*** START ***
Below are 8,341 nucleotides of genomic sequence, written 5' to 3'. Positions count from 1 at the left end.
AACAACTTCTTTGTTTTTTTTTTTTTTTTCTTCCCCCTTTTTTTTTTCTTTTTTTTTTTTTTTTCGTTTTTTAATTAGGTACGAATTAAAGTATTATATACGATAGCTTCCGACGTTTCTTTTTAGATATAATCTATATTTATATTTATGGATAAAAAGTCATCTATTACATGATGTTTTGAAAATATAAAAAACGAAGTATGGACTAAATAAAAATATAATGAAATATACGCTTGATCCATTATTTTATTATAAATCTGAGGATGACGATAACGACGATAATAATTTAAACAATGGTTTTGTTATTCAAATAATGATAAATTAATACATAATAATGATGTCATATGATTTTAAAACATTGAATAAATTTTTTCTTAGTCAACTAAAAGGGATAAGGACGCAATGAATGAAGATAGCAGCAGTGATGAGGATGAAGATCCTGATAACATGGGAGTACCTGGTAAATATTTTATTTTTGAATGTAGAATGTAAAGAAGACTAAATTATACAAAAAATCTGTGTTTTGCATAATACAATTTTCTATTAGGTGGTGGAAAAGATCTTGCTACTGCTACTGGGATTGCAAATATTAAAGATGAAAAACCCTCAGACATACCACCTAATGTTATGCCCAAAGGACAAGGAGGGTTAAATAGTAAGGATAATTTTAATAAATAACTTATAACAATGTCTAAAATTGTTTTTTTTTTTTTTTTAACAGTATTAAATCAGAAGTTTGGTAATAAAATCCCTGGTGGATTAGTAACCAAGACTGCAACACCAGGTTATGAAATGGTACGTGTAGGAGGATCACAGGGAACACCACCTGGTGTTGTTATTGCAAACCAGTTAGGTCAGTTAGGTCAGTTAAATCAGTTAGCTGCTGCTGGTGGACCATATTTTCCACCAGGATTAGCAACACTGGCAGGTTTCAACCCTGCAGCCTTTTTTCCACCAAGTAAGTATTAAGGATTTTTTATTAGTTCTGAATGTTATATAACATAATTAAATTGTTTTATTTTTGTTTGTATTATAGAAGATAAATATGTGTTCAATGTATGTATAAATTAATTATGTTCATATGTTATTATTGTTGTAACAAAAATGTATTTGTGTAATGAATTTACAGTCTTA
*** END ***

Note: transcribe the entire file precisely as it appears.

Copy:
Below are 8,341 nucleotides of genomic sequence, written 5' to 3'. Positions count from 1 at the left end.
AACAACTTCTTTGTTTTTTTTTTTTTTTTCTTCCCCCTTTTTTTTTTCTTTTTTTTTTTTTTTTCGTTTTTTAATTAGGTACGAATTAAAGTATTATATACGATAGCTTCCGACGTTTCTTTTTAGATATAATCTATATTTATATTTATGGATAAAAAGTCATCTATTACATGATGTTTTGAAAATATAAAAAACGAAGTATGGACTAAATAAAAATATAATGAAATATACGCTTGATCCATTATTTTATTATAAATCTGAGGATGACGATAACGACGATAATAATTTAAACAATGGTTTTGTTATTCAAATAATGATAAATTAATACATAATAATGATGTCATATGATTTTAAAACATTGAATAAATTTTTTCTTAGTCAACTAAAAGGGATAAGGACGCAATGAATGAAGATAGCAGCAGTGATGAGGATGAAGATCCTGATAACATGGGAGTACCTGGTAAATATTTTATTTTTGAATGTAGAATGTAAAGAAGACTAAATTATACAAAAAATCTGTGTTTTGCATAATACAATTTTCTATTAGGTGGTGGAAAAGATCTTGCTACTGCTACTGGGATTGCAAATATTAAAGATGAAAAACCCTCAGACATACCACCTAATGTTATGCCCAAAGGACAAGGAGGGTTAAATAGTAAGGATAATTTTAATAAATAACTTATAACAATGTCTAAAATTGTTTTTTTTTTTTTTTTAACAGTATTAAATCAGAAGTTTGGTAATAAAATCCCTGGTGGATTAGTAACCAAGACTGCAACACCAGGTTATGAAATGGTACGTGTAGGAGGATCACAGGGAACACCACCTGGTGTTGTTATTGCAAACCAGTTAGGTCAGTTAGGTCAGTTAAATCAGTTAGCTGCTGCTGGTGGACCATATTTTCCACCAGGATTAGCAACACTGGCAGGTTTCAACCCTGCAGCCTTTTTTCCACCAAGTAAGTATTAAGGATTTTTTATTAGTTCTGAATGTTATATAACATAATTAAATTGTTTTATTTTTGTTTGTATTATAGAAGATAAATATGTGTTCAATGTATGTATAAATTAATTATGTTCATATGTTATTATTGTTGTAACAAAAATGTATTTGTGTAATGAATTTACAGTCTTA